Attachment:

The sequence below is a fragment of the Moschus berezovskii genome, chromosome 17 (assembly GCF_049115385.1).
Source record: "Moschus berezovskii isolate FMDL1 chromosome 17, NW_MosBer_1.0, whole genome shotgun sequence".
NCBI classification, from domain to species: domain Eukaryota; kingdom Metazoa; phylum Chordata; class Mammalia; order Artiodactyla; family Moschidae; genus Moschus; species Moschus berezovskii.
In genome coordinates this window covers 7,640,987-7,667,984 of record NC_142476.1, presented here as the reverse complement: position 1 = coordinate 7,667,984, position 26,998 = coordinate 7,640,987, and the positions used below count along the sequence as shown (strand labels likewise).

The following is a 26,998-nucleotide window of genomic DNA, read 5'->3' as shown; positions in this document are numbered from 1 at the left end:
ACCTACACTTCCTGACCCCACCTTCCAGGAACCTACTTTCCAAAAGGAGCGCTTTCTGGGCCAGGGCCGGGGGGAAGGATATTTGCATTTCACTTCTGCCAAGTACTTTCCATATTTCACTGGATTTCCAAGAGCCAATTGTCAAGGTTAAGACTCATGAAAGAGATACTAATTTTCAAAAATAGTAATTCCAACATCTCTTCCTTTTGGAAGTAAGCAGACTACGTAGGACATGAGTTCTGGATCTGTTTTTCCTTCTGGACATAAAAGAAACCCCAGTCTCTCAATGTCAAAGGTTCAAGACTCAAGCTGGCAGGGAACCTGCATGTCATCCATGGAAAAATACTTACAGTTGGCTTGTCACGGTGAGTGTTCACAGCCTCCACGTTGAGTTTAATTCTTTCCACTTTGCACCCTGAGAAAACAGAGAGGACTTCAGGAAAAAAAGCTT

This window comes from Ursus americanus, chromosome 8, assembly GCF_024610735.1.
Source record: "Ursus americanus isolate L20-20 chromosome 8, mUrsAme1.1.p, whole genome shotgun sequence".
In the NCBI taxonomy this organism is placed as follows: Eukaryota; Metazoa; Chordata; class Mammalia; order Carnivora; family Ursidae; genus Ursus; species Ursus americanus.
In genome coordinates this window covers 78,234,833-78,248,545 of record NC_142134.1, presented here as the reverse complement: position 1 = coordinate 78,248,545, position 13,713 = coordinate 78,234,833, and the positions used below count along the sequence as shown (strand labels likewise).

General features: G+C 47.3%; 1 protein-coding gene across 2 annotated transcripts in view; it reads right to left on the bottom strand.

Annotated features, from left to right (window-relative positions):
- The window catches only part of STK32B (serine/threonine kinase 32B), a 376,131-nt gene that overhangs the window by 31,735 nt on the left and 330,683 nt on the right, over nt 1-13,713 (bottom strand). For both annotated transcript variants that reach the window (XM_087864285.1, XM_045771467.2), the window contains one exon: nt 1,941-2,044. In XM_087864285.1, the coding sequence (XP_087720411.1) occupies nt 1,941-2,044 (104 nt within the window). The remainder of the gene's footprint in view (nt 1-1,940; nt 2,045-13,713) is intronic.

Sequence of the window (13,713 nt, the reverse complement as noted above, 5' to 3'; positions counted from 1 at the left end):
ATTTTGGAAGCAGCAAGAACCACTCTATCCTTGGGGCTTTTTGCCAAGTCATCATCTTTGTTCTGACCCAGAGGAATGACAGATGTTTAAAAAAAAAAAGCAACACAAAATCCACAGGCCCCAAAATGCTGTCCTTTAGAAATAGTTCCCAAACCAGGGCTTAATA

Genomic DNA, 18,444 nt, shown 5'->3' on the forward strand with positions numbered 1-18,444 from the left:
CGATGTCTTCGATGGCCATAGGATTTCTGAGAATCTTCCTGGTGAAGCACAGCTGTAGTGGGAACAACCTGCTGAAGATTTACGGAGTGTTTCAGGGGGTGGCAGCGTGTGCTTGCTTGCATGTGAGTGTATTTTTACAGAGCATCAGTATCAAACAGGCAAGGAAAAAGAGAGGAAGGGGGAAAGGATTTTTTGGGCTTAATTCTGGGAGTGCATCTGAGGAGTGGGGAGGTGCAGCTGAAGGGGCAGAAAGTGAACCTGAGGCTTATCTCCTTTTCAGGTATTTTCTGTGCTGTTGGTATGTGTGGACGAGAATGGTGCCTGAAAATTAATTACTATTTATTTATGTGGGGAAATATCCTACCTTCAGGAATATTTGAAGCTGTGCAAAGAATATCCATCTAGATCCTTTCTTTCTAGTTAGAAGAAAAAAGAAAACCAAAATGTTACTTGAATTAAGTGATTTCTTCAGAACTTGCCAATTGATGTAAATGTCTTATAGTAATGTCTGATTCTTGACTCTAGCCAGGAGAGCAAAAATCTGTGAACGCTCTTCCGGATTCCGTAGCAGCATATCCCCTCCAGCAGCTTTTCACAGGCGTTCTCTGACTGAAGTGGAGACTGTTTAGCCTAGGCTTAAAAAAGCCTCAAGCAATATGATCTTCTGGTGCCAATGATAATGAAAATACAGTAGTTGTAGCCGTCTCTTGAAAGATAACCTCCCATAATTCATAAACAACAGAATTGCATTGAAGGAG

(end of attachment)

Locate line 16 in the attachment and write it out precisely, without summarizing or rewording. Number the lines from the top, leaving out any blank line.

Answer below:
Genomic DNA, 18,444 nt, shown 5'->3' on the forward strand with positions numbered 1-18,444 from the left: